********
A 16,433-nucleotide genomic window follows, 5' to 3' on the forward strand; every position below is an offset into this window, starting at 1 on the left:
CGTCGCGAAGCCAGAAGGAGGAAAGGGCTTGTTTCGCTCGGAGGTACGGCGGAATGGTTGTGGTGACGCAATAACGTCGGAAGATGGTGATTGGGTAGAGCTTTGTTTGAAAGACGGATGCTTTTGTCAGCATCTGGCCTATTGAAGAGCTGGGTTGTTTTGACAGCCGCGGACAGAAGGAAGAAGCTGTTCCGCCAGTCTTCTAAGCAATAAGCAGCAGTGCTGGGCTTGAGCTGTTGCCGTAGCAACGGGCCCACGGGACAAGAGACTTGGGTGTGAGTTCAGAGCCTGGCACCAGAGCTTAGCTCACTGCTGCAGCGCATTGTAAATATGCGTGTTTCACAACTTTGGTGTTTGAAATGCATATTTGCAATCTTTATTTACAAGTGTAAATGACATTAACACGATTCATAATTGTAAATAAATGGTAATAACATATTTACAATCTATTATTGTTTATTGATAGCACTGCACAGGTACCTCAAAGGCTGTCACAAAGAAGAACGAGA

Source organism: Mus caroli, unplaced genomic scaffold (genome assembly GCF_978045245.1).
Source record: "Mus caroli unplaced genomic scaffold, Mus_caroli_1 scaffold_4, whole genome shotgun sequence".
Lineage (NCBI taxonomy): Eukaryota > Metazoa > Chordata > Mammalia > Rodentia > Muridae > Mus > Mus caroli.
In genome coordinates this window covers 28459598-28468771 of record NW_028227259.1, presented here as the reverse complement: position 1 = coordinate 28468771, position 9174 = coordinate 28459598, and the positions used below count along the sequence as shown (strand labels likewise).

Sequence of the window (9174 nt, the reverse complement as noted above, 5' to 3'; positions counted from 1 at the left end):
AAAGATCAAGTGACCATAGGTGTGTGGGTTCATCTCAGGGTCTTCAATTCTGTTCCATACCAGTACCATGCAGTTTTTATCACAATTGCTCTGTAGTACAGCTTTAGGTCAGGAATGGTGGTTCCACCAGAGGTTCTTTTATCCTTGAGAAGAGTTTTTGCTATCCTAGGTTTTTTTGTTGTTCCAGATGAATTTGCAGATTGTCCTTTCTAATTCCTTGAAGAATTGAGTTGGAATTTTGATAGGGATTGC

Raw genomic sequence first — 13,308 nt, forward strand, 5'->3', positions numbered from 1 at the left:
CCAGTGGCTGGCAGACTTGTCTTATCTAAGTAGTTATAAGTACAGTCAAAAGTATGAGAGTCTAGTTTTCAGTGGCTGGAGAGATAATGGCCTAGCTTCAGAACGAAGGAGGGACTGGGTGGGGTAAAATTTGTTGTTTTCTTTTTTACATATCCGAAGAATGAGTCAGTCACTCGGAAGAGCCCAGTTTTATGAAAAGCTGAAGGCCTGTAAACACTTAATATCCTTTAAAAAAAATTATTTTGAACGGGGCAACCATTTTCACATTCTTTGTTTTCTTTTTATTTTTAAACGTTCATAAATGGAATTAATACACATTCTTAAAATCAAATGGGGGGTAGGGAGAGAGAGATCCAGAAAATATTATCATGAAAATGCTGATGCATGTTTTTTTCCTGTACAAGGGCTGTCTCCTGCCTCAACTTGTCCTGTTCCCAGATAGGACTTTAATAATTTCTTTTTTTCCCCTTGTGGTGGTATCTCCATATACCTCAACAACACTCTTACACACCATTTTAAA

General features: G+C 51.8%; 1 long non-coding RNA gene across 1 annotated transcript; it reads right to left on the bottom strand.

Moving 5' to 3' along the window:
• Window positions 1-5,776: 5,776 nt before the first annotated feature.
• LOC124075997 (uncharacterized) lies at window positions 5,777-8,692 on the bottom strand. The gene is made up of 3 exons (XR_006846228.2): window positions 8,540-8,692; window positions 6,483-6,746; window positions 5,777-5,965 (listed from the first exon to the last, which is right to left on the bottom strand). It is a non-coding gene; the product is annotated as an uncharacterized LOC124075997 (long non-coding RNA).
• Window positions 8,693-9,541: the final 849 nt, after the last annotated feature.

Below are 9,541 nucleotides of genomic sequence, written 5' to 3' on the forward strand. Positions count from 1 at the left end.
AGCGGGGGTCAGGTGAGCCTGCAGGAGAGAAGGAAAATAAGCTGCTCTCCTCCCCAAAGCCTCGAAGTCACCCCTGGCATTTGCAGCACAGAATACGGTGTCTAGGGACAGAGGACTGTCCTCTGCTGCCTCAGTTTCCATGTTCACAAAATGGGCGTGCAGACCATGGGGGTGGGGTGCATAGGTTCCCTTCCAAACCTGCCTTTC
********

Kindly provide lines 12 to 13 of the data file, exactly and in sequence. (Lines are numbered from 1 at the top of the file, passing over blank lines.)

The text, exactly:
Moving 5' to 3' along the window:
• Window positions 1-5,776: 5,776 nt before the first annotated feature.